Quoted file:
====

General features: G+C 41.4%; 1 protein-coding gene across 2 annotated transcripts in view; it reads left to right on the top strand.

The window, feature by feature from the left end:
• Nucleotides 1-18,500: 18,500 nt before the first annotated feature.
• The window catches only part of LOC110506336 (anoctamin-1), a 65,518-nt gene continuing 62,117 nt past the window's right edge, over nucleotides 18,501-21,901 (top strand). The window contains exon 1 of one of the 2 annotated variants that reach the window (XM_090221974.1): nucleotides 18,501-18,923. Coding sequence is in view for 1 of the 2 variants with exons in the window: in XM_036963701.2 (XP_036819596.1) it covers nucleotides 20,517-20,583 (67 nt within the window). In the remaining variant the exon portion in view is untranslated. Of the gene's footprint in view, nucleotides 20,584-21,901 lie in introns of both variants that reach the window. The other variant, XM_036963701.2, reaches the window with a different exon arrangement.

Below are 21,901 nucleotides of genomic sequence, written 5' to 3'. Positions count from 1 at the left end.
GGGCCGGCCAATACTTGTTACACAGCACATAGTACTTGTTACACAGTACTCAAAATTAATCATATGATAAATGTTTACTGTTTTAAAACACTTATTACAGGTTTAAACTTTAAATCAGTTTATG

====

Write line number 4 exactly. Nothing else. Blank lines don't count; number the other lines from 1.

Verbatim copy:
• The window catches only part of LOC110506336 (anoctamin-1), a 65,518-nt gene continuing 62,117 nt past the window's right edge, over nucleotides 18,501-21,901 (top strand). The window contains exon 1 of one of the 2 annotated variants that reach the window (XM_090221974.1): nucleotides 18,501-18,923. Coding sequence is in view for 1 of the 2 variants with exons in the window: in XM_036963701.2 (XP_036819596.1) it covers nucleotides 20,517-20,583 (67 nt within the window). In the remaining variant the exon portion in view is untranslated. Of the gene's footprint in view, nucleotides 20,584-21,901 lie in introns of both variants that reach the window. The other variant, XM_036963701.2, reaches the window with a different exon arrangement.